Another question I cover in a presentation I’m preparing for “Open University meets Open Source” meetups.

### What is a Permutation?

Permutation is the action of rearranging objects, characters or symbols into different, unique sequences.

Each sequence is called ‘permutation’.

It’s common to see people mix permutation with combination, but those are two different things. Remember, combination doesn’t care about the order, while permutation does.

### Examples of permutations

**ALL **the permutations of {7, 8, 9} are (7, 8, 9), (7, 9, 8), (9, 7, 8), (9, 8, 7), (8, 9, 7) and (8, 7, 9).

A possible permutation of the ‘hello’ string, is ‘lloeh’.

### How to tell if one string is a permutation of another string using Python?

We’ll explore several different solutions to the above question.

### Collections Solution

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import collections def are_permutations(str1, str2): """Returns True if the first given string is a permutation of the second given string. """ perm = collections.defaultdict(int) for char in str1: perm[char] += 1 for char in str2: perm[char] -= 1 return not any(perm.itervalues()) |

The idea is to add key of each character in the first string to the dictionary and increase it by 1 for each appearance. Then, for the second string, decrease for each character’s appearance. In the last line, we return True only of all keys are equal to zero. If not, we return False.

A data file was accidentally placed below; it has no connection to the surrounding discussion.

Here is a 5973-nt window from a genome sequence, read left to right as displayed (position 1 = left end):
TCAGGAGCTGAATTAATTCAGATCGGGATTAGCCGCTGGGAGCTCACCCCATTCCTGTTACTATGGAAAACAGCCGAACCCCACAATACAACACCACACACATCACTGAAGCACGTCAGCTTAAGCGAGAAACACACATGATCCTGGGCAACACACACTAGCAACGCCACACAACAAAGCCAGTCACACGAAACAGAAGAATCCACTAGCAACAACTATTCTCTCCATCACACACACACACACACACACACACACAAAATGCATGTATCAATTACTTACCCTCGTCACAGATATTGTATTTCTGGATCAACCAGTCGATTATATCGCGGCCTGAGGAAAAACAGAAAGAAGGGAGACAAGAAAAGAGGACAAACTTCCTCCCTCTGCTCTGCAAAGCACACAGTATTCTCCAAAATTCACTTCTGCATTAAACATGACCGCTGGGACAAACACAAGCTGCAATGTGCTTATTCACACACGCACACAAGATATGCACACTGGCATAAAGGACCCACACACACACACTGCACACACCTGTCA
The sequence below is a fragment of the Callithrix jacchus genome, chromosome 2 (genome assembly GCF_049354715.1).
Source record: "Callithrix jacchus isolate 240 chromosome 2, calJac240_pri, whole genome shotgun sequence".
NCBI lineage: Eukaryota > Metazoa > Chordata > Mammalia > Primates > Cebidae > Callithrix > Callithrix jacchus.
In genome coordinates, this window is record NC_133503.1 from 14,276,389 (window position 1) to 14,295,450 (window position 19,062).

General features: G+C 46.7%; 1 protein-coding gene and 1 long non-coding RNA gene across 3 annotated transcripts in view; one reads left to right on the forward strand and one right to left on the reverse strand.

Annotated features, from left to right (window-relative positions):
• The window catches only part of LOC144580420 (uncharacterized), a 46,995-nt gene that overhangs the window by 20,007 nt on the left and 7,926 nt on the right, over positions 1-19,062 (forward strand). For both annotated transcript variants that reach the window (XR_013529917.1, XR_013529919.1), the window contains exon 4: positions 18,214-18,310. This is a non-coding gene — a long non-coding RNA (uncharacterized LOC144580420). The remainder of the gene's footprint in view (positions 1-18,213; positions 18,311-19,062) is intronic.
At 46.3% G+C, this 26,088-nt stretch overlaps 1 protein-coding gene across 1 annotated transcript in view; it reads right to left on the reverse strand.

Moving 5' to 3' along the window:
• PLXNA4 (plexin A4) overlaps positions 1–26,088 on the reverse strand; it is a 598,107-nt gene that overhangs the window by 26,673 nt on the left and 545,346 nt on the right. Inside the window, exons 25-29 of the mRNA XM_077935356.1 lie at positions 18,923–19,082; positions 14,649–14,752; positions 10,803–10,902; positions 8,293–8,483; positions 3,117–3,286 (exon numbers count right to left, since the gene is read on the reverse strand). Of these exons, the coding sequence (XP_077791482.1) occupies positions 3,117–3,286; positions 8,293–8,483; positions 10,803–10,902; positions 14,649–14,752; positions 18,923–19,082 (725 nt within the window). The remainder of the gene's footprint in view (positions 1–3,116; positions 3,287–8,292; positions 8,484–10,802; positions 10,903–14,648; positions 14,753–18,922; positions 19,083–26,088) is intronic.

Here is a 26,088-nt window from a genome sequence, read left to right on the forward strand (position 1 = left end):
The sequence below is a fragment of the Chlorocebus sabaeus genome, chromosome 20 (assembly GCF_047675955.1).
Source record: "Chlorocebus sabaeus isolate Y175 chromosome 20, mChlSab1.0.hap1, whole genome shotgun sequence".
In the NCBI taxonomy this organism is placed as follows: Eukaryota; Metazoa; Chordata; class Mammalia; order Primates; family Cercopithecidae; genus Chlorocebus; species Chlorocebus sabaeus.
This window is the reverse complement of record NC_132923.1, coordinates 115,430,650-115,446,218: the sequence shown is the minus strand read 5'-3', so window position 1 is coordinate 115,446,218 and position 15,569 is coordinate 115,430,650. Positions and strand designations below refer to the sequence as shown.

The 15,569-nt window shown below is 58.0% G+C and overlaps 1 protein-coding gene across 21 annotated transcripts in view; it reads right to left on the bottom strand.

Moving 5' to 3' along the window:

This solution time complexity is O(n) since worst case is to go over each character of the strings.

We used collections (which I’ll go over in a minute) and ‘any’. For those who are not familiar with ‘any’, it’s a built-in function in Python that returns True if any element in the given iterable is True, if at least one is not, then it will return False.

#### Collections & defaultdict

You’ll note we are using the collections module in this solution. Collections is part of the Python standard library and it implements several specialized container datatypes, such as Deque, Counter and OrderedDict.

In our example, we used ‘deafultdict’. It’s a subclass of ‘dict’ class and its functionality is very similar to a regular dict, but there is one important difference between the two. If you’ll try to access non-existing key in a regular dict, you’ll receive a KeyError exception, in ‘collections.defaultdict’ however, it will create the item you are trying to access.

It does so by defining a new method called ‘__missing__’ and an instance variable called ‘default_factory’. Everything else is inherited from the ‘dict’ class.

For more information on collections and ‘defaultdict’ take a look here.\

### Sorting Solution

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def are_permutations(str1, str2): return (len(str1) == len(str2) and sorted(str1) == sorted(str2)) |

Much “cleaner” and probably more straightforward solution of comparing the length of both strings and compare them after sorting each string.

**This solution is less effective**. Its time complexity is O(n log(n)).

February 13, 2017 at 4:56 am

Just a quick note – mathematically, using a notation of {7, 8, 9} signifies that the order does not matter, so basically saying that {7, 9, 8} is a permutation of the above is irrelevant since they are both the same. Instead, use an ordered set (tuple) notation: (7, 9, 8) and (9, 8, 7) are indeed permutations of {7, 8, 9}.

🙂